One way in which the business world is different from the art world is that business people often say they don’t like surprises. In the art world, people love surprises.
Ceramicists like Ryota Aoki are often amazed when their finished work comes out of the kiln. Painters like Giang Nguyen don’t know exactly what will result in combining colours, but still often take the chance because the outcome can be beautiful. In art, the possibility of seeing something unexpectedly great is always there.
I also love surprises. So when I go to out to see art, I invoke the famous words of Clint Eastwood’s character Harry Callahan: ‘Go ahead, make my day.’ For example, I went to an exhibition a few months ago in a Tokyo suburb, and although I wasn’t impressed with the show, I loved the art in the outside lobby—magnificent prints by Jasper Johns and Ellsworth Kelly. I ended up spending more time there than at the actual exhibit, but was thrilled and went home more than satisfied.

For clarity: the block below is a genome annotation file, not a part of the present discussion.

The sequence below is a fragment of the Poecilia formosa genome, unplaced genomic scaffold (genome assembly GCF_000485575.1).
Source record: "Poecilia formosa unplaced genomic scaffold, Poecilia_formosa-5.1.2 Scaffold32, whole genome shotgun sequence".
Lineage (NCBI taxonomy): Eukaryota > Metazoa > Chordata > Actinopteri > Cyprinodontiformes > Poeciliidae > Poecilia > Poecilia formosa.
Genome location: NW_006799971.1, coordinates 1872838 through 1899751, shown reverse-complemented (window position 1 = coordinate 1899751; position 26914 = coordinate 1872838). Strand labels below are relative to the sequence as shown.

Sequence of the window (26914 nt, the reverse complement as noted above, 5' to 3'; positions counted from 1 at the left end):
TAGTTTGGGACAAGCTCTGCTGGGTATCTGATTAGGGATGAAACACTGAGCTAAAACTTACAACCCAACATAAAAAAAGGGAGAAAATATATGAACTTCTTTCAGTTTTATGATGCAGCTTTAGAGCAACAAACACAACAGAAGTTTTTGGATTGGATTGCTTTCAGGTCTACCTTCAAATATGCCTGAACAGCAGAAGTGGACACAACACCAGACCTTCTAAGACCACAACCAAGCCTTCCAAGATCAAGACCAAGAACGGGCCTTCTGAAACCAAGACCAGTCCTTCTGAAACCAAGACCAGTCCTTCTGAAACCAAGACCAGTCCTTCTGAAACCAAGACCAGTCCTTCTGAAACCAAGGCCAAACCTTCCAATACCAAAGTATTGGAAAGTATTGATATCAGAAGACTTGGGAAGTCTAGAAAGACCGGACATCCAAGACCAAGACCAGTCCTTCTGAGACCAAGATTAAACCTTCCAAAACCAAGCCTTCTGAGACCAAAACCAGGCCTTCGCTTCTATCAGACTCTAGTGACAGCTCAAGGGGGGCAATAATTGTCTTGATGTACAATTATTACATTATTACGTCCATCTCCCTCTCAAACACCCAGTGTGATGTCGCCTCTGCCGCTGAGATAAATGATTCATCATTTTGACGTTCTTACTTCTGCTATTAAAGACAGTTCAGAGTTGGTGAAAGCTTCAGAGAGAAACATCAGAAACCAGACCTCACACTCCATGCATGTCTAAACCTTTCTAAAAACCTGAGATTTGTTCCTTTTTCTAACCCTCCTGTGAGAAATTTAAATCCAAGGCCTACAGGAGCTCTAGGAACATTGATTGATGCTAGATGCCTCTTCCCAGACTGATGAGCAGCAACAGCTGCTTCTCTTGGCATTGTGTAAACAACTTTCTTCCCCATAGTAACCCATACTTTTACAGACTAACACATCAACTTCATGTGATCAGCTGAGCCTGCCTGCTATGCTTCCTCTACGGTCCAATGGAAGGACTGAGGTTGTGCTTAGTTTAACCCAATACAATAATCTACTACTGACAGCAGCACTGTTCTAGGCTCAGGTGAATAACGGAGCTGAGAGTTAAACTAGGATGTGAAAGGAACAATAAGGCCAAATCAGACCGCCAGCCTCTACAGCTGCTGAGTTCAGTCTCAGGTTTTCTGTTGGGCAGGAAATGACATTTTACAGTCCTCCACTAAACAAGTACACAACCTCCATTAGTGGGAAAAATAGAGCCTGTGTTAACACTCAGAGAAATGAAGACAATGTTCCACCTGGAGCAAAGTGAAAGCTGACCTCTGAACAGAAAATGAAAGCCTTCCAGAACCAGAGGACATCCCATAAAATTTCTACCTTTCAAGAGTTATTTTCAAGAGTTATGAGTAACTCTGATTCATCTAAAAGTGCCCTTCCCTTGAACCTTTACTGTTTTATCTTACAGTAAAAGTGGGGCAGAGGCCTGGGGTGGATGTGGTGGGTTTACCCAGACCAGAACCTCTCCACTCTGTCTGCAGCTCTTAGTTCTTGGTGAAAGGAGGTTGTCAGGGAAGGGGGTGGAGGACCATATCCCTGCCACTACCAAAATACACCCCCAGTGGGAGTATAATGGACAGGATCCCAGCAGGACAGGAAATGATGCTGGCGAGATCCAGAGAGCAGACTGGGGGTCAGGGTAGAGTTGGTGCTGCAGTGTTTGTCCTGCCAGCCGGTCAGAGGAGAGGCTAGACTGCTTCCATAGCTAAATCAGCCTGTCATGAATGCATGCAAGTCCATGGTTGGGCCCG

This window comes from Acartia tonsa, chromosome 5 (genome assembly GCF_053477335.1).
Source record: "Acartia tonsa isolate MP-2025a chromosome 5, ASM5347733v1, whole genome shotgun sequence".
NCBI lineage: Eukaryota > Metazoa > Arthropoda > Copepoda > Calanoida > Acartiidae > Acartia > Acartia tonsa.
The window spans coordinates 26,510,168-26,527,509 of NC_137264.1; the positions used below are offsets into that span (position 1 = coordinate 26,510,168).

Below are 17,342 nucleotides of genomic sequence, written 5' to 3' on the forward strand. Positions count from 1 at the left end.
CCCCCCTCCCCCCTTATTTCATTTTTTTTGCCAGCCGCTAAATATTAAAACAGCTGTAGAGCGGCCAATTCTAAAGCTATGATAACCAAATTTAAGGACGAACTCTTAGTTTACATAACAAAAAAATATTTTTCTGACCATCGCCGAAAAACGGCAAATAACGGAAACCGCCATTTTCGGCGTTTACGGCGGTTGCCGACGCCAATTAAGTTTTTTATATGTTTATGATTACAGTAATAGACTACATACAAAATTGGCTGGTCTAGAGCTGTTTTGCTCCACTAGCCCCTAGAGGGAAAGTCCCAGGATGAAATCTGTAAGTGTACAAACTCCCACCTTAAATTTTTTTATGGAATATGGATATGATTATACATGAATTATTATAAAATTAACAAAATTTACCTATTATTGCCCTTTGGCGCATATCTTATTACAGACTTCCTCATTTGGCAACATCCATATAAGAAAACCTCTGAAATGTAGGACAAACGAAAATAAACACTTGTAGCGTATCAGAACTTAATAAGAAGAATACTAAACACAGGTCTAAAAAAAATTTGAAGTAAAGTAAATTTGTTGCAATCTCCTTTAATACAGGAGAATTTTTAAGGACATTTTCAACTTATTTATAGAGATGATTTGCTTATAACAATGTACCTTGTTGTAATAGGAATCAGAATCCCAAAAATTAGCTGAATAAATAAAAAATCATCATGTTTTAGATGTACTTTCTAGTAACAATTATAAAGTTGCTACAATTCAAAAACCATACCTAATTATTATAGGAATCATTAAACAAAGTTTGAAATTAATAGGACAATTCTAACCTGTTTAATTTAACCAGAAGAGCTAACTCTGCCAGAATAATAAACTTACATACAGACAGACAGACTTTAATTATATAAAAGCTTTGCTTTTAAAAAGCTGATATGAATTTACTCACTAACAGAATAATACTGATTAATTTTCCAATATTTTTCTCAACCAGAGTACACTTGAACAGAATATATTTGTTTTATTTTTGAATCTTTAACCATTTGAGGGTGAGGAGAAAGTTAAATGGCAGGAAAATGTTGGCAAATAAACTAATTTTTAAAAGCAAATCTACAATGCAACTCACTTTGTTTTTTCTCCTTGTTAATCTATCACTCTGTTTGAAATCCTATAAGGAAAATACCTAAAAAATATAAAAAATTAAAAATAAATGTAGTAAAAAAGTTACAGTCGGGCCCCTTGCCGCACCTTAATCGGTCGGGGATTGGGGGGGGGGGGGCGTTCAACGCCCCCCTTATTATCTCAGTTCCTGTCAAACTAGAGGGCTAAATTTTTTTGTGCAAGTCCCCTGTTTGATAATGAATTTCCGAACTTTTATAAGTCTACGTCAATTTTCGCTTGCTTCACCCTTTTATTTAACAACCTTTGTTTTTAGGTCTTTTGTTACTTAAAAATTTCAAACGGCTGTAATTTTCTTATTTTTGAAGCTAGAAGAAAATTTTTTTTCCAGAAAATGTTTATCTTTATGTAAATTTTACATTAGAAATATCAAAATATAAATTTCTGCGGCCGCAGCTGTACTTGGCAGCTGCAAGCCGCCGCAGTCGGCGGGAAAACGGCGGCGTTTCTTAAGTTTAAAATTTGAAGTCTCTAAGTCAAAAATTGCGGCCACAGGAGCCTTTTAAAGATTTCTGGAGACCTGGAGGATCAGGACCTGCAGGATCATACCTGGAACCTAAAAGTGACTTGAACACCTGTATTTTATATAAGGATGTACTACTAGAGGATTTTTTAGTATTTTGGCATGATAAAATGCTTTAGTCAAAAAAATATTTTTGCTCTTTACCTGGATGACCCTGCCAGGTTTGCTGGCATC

I’d love to live in a place where art would continuously be surprising me. I’m jealous of New Yorkers who can easily go out and see the recently unveiled Ai Weiwei sculptures in their city. These kinds of art surprises don’t happen in Tokyo, where I reside—ever.